Wedding in the Cotswolds

Tuesday, June 30, 2009
Hello James, I can't thank you enough for the wonderful wedding buffet you provided for Paul and Sophie at Wellacres on Saturday. The food was amazing and everybody was so impressed with the quality. You certainly helped to make the day one to remember. Good luck for the future and we will certainly recommend you to our friends.
Kind regards
25kg of goose foie gras. There's some things you never forget, and the divine aroma of 25kgs of foie gras filling the Claridges larder on the week of Joan Collins' most recent wedding (8 years ago? You can not be serious) is one of them.

For this event two days ago at Wellacres (which I know now better than my own kitchen at home) I was emailed a wishlist of what the bride and groom would like. Quite traditional - which is fine. As it is the wedding couple's special day I am always quite happy to cook whatever they want. Even simple food can be made special if you bring the best out of your ingredients. As they wanted to serve and clear up themselves, I just set up everything ready for them.

The best thing about holding a wedding reception at a luxury holiday house rather than a hotel or wedding venue is that in the holiday house you have exclusive use, all day, and all weekend, so it can be much more relaxed as a result. I always feel in wedding venues you are rushed through so the next wedding party can arrive, so if something overruns, the time of your reception gets cut. In the holiday house this never happens - because you're the only party there, and you have the freedom. There was a wedding we did at Wellacres a couple of years ago when the weather was once again favourable and after eating some of the younger guests dived in the swimming pool and hot tub while others relaxed on the terrace in the sun - that's how to enjoy a wedding.

Crudités with dips - blue cheese, onion and chive, tatziki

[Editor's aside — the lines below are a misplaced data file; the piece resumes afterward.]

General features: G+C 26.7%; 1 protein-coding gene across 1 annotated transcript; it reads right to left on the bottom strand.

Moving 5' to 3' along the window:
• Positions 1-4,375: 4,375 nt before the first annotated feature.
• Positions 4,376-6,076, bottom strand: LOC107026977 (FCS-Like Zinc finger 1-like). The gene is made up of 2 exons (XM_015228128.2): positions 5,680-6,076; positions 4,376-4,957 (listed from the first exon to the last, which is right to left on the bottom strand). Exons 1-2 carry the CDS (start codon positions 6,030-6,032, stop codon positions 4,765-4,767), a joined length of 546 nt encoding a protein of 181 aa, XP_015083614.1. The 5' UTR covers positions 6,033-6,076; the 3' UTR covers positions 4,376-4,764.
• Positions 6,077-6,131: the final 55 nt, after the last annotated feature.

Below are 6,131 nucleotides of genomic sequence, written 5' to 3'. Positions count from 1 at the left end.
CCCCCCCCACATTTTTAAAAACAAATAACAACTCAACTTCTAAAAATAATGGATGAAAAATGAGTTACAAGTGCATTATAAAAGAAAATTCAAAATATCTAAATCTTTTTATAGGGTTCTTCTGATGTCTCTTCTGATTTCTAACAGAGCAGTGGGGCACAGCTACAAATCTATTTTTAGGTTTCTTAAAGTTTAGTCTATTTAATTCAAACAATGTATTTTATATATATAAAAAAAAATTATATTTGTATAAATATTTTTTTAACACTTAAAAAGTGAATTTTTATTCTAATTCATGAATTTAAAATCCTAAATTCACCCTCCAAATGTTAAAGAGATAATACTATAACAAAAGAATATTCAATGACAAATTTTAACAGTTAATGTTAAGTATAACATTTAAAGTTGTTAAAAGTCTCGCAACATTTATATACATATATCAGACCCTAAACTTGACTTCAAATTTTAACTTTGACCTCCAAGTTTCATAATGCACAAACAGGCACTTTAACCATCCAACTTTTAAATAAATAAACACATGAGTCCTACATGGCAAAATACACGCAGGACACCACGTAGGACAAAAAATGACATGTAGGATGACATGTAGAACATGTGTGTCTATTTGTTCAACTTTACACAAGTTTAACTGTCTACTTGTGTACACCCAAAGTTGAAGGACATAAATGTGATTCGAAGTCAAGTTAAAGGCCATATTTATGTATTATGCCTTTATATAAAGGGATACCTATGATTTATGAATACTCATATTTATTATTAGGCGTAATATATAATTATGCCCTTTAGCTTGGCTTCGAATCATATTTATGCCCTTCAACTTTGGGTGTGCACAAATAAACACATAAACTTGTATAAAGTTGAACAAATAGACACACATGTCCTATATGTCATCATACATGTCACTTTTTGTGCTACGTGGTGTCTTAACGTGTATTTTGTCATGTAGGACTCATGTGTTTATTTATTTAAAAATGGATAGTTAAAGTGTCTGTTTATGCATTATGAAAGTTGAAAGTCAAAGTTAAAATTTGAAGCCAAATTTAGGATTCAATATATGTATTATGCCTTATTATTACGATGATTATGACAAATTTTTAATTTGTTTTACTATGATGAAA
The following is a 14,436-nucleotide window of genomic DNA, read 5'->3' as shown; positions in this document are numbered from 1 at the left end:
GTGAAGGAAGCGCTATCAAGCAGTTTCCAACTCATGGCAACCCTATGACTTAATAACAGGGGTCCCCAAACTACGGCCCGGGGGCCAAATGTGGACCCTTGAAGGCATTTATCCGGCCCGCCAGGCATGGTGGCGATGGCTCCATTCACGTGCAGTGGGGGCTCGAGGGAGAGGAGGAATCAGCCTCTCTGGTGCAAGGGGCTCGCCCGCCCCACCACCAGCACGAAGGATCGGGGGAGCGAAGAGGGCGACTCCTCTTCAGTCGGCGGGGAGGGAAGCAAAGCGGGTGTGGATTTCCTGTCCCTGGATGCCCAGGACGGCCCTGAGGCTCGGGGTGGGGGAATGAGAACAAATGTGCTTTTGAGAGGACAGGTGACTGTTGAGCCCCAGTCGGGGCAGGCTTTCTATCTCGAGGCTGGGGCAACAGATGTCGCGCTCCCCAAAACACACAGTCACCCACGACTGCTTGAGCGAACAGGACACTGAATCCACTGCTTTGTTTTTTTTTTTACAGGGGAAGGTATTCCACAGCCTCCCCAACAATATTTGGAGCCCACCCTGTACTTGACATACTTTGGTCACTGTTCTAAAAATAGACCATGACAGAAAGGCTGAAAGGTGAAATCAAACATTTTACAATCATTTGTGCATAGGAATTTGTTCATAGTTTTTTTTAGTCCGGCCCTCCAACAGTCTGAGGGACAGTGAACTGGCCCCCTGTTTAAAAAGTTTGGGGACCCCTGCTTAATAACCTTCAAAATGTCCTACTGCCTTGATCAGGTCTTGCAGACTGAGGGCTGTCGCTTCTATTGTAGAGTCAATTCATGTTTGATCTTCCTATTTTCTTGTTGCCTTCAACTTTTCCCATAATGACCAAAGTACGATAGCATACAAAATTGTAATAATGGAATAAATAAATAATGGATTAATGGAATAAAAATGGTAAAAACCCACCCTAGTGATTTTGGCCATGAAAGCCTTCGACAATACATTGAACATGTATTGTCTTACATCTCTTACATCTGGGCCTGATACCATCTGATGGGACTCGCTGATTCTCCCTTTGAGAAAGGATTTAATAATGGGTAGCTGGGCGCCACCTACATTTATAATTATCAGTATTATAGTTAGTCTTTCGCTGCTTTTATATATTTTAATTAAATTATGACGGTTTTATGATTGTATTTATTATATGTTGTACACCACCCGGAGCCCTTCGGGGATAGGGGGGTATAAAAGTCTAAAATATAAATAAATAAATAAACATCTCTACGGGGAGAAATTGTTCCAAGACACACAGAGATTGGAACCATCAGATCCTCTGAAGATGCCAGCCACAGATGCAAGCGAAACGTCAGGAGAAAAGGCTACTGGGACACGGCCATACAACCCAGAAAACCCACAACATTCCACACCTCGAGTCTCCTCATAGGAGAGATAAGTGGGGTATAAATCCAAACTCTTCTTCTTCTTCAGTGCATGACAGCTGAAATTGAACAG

It took quite a while for them to decide whether they wanted canapés or not. In the end they asked for crudités and dips which they tucked into after the champagne had been flowing and the band had been playing on the terrace.

Homemade walnut and raisin bread rolls, soda bread, sun dried tomato, olive and basil knots and clover rolls, granary bakers knots, sesame and poppy snail rolls, lemon and dill bread.

All they had put was 'Selection of breads (i.e. granary, white, wholemeal, baguettes and fancy etc.) ' . So this is what I came up with, and two large interlocking bread rings (shame I didn't snap those). As the soda bread (left) is so easy that was made first thing in the morning.

Platter or cooked meats – beef, ham, chicken with homemade chutney

For the ham I used a piece of gammon from Home Farm and cooked it in cider, apples, onion, carrot etc. which gives it a sweet flavour, then finished it off in the oven with the skin scored and studded with cloves and coated with a molasses and wholegrain mustard glaze.

The chicken was a Madgetts farm chicken ballottined and roasted.

The beef was roasted last thing, timed exactly so it would be ready just before I left, and could rest on the way. I sliced the other two meats but left the beef whole so they could carve it themselves at the table - this would stop it drying out or discolouring, but also add a little theatre to their dining.

Smoked salmon

.....and poached salmon too. Some crème fraîche, chive and lemon dressing to go with it.

Nicoise vegetable tart - as seen here

King prawns with cocktail sauce

These never fail to please. They actually went out with the crudités in the end.

Potato salad - Like this one we served at Wellacres in February with the whole lamb roast

Rice & pearl barley salad

Adzuki beans and fresh (uncooked) peas in there too along with peppers, onions, raisins, coriander, cumin etc.

Tomato and mozzarella salad

Grilled vegetables

A bit like these from February but with asaparagus as well. They were cooked fresh on the morning.

Cucumber, yogurt and mint salad - Like the one served for a barbecue last month

Green salad with vinaigrette


Summer pudding -
like this one but larger

Chocolate brownie

Same recipe as the one seen here, but cooked in individual tins - like the one, left, from Easter.

Berries with crème fraîche

Strawberry tart